The Night of the Iguana (John Huston, 1964)

“The Night of the Iguana” is a decent-to-very good adaptation of Tennessee Williams’ play: sometimes riveting with sexual and carnal tension, sometimes meandering into dull insignificance.  From the outset, it’s obviously Richard Burton versus the world (the world being every kind of female persona imaginable, from youthful seductress to wicked closeted lesbian to chaste, penniless wanderer).  What’s interesting, though, is how Burton’s Rev. Dr. T. Lawrence Shannon ain’t exactly a choir boy himself.  As a shamed ex-priest turned second-rate tour guide (though he’ll insist he was only “locked out of his church”), Shannon initially tries to resist the temptations of the sultry and underage Charlotte, the drink, and strangling the bitch to end all bitches, Ms. Fellowes, but eventually even this ordained clergyman must give in to his deepest desires.  We see Shannon the priest suffer a nervous breakdown in the opening scene, and we see Shannon the tour guide suffer a nervous breakdown at the Mexican hotel of his friend Maxine Faulk (Ava Gardner) much later.  In between, we see Burton act out the slow mental decay of this man wonderfully – at one moment the picture of control with his British accent and wry demeanor, and later tied up, writhing and screaming like a banshee – and every degree of subtle madness in between.  As one of the few male presences in the film (though certainly not an automatic to garner our sympathy), Burton is the main selling point, and he gives a commanding performance.

It’s a shame, then, that the actors around Richard Burton are bad.  Incredibly bad.  It seems like Sue Lyon as the young temptress Charlotte had to be poked and prodded to get her lines out, Deborah Kerr is dull as Shannon’s possible redeeming angel Ms. Jelkes, and on and on.  The only possible exception is Ava Gardner as Maxine, who’s what you’d expect from a typical supporting character with some moxie, but at least gets your attention.  It doesn’t really help matters that the script and story just aren’t that…interesting.  There’s so much dialogue and random scenes of philosophical awakening within this one hotel setting, with almost no unifying factor to tie everything together (except for the old man’s final, wonderful poem).  I want to feel the sexual and carnal tension oozing out of these characters as they interact, not simply be told about it.  The metaphor of Shannon being like the tethered and trapped iguana is all good and well, but I want to figure that out for myself, not have it pointed out to me, ya know?  I suppose that’s more of a criticism of Tennessee Williams than of John Huston (which really shocks me, considering the near-unbearable sexual tension of “A Streetcar Named Desire”, which to this day is probably the best non-Shakespeare stage play I’ve ever read), though Huston certainly does his best to achieve that intangible feeling of a world of temptation closing in on Shannon.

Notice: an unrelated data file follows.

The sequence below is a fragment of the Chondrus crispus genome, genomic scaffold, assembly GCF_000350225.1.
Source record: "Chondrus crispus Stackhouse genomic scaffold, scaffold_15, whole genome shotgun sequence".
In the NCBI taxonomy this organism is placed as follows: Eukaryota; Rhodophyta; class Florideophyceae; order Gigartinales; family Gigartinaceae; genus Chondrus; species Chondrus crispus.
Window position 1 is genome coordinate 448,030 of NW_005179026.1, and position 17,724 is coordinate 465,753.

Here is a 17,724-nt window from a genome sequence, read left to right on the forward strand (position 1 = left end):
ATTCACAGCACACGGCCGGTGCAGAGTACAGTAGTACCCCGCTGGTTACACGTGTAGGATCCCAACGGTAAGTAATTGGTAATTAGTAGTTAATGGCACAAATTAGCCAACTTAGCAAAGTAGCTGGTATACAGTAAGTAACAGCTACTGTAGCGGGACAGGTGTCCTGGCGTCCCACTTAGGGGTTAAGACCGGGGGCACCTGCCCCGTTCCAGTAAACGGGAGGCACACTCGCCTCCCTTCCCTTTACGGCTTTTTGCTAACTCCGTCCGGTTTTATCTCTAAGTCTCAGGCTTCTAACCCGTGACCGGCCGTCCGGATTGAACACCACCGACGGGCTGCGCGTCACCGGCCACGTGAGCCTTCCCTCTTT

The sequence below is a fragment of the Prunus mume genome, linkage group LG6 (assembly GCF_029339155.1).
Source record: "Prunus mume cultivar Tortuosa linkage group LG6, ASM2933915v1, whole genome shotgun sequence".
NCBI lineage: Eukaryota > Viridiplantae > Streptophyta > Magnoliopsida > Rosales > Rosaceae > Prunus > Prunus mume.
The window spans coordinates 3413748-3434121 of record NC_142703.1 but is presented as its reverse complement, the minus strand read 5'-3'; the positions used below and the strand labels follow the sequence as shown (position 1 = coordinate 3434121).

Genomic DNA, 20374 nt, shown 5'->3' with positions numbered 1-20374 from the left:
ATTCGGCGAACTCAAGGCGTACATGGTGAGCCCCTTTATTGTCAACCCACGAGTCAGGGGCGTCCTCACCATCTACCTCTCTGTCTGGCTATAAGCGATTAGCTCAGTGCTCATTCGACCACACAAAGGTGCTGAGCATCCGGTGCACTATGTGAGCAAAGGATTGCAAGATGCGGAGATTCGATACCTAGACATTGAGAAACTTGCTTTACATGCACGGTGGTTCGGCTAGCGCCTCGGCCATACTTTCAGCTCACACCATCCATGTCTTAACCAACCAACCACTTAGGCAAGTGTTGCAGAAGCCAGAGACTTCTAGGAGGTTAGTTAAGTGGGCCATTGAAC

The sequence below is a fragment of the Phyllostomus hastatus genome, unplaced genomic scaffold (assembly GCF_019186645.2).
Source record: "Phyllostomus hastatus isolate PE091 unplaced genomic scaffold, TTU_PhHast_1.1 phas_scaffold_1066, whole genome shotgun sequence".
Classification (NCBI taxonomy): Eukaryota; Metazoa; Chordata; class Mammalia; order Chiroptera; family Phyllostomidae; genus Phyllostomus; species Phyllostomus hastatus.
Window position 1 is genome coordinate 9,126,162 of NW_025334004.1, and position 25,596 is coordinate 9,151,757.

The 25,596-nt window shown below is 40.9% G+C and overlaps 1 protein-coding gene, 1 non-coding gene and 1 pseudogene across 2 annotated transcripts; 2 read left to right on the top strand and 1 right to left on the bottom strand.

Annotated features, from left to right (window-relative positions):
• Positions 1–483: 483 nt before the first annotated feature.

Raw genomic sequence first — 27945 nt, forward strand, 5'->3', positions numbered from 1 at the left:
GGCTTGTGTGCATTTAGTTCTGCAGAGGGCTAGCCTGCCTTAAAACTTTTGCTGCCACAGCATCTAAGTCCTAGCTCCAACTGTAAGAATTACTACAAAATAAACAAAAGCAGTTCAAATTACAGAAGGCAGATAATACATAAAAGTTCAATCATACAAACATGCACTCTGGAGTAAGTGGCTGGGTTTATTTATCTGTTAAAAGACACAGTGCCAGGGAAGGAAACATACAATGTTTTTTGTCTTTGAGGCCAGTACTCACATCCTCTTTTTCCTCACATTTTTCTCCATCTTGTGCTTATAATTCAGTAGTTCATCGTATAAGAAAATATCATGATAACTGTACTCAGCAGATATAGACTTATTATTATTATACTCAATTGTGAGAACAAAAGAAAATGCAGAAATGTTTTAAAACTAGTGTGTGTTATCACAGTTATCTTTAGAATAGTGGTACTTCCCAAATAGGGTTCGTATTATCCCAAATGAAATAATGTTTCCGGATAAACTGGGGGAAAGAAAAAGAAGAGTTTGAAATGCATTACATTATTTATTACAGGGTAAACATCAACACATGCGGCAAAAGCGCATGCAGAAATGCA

Much of the main section of the film has that uncomfortable feeling, particularly with the presence of Maxine’s hypersexual boy-toys, but what really drew me to “The Night of the Iguana” was Huston’s direction and that cinematography of Gabriel Figueroa that so impressed me in Huston’s later “Under the Volcano.”  Shots are long and free-flowing, and the camera gets right in on the characters, particularly when Shannon finds a wall of singing old ladies closing in on him on that bus, or when that amorous Charlotte slinks closer and closer to him in his bedroom.  Adapting a play for the screen is a tricky business, and there’s just something that gets lost in translation here when a top-of-his-game Richard Burton finds himself surrounded by some very safe, conventional performances.  Guess it figures, then, that the scenes that most easily drew me in, where John Huston’s directing prowess was at its finest and the carnality was at its rawest, was the part that wasn’t in Williams’ play (no offense whatsoever meant towards Tennessee Williams and his writing, but I guess a story like “The Night of the Iguana” is just meant more for the stage than the screen.  I dunno. 😕 )


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